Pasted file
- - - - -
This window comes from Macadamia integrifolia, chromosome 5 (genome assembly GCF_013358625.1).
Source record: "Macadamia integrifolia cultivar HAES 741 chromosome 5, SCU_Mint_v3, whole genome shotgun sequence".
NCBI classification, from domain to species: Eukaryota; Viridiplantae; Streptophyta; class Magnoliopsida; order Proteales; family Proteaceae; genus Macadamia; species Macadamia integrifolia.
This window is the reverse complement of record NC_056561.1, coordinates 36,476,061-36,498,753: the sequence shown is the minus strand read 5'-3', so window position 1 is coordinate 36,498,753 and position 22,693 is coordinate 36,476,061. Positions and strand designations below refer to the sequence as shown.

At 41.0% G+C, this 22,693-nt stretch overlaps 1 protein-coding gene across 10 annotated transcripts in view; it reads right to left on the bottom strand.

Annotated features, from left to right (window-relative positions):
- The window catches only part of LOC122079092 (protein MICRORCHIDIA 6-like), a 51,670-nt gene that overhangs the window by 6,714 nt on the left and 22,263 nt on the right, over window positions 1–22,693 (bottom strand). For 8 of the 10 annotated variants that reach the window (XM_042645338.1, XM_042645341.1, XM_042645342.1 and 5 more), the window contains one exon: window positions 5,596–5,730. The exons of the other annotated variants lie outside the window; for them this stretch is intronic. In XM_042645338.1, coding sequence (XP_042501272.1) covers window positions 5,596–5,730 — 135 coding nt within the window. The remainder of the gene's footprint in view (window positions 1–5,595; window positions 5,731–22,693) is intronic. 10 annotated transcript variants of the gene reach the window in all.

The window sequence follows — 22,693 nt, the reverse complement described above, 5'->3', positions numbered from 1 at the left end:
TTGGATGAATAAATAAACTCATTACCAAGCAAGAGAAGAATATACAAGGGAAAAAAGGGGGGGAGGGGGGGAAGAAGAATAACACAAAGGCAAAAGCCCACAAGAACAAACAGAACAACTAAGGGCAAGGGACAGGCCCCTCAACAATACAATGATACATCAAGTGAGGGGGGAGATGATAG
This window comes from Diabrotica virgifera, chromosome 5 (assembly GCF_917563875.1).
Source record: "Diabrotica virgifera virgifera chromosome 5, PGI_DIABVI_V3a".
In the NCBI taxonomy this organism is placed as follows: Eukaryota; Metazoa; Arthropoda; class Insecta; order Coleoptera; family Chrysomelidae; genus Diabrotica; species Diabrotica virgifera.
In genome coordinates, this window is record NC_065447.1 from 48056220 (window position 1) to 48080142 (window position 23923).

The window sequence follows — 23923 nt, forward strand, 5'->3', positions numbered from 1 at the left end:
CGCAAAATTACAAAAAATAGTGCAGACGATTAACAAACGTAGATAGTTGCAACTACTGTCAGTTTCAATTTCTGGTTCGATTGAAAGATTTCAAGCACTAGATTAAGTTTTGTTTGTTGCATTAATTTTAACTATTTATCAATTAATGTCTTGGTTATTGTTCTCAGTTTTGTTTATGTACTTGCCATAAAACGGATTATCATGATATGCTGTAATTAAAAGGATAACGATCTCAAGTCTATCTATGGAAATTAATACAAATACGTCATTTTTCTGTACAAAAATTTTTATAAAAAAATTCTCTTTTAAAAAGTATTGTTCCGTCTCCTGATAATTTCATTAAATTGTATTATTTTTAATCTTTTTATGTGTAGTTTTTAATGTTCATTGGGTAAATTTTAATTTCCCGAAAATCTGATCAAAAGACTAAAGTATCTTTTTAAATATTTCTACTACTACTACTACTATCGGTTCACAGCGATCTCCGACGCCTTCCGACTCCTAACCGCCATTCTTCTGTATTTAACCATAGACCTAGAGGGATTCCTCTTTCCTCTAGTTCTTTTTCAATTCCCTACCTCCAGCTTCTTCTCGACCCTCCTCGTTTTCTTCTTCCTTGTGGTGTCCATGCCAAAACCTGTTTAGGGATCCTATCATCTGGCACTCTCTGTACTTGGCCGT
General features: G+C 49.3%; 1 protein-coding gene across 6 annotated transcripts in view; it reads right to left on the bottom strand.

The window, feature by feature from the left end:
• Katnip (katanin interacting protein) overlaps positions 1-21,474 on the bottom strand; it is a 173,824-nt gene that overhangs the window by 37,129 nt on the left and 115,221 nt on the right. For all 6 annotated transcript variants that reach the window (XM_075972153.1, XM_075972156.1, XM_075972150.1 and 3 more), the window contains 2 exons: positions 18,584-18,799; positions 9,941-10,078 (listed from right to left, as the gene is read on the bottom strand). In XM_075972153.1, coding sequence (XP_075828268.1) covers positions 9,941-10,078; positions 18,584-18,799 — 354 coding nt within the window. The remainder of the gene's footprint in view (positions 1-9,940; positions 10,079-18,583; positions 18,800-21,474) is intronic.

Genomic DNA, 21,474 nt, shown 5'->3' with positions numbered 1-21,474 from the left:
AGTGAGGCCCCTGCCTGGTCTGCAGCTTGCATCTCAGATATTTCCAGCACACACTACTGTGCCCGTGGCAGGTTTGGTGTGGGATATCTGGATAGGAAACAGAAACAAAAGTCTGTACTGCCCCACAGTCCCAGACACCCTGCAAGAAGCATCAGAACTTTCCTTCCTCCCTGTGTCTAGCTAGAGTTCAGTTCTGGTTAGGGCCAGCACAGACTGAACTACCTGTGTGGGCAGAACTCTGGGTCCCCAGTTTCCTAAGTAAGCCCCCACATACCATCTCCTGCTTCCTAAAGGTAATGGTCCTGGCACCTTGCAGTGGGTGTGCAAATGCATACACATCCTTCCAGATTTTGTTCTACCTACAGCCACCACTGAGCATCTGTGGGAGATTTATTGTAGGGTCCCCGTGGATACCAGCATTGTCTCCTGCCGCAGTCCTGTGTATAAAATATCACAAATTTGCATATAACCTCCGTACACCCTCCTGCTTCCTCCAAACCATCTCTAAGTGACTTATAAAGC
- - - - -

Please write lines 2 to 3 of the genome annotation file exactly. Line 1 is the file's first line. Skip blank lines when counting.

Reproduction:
Source record: "Macadamia integrifolia cultivar HAES 741 chromosome 5, SCU_Mint_v3, whole genome shotgun sequence".
NCBI classification, from domain to species: Eukaryota; Viridiplantae; Streptophyta; class Magnoliopsida; order Proteales; family Proteaceae; genus Macadamia; species Macadamia integrifolia.